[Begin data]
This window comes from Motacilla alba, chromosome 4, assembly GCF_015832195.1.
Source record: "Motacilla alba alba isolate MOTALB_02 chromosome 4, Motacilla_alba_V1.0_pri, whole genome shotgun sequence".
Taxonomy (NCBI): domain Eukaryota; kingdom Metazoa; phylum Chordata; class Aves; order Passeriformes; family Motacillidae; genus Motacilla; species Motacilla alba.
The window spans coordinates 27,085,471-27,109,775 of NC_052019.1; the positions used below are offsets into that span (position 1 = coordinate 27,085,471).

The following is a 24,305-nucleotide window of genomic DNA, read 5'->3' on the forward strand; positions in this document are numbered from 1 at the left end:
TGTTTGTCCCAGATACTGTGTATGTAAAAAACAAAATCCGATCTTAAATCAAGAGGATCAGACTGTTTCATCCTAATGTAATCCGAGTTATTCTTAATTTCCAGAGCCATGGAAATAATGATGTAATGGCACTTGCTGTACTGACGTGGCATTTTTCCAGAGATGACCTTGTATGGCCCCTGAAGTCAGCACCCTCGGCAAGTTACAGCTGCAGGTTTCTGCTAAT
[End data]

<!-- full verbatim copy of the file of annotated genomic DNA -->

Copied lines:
This window comes from Motacilla alba, chromosome 4, assembly GCF_015832195.1.
Source record: "Motacilla alba alba isolate MOTALB_02 chromosome 4, Motacilla_alba_V1.0_pri, whole genome shotgun sequence".
Taxonomy (NCBI): domain Eukaryota; kingdom Metazoa; phylum Chordata; class Aves; order Passeriformes; family Motacillidae; genus Motacilla; species Motacilla alba.
The window spans coordinates 27,085,471-27,109,775 of NC_052019.1; the positions used below are offsets into that span (position 1 = coordinate 27,085,471).

The following is a 24,305-nucleotide window of genomic DNA, read 5'->3' on the forward strand; positions in this document are numbered from 1 at the left end:
TGTTTGTCCCAGATACTGTGTATGTAAAAAACAAAATCCGATCTTAAATCAAGAGGATCAGACTGTTTCATCCTAATGTAATCCGAGTTATTCTTAATTTCCAGAGCCATGGAAATAATGATGTAATGGCACTTGCTGTACTGACGTGGCATTTTTCCAGAGATGACCTTGTATGGCCCCTGAAGTCAGCACCCTCGGCAAGTTACAGCTGCAGGTTTCTGCTAAT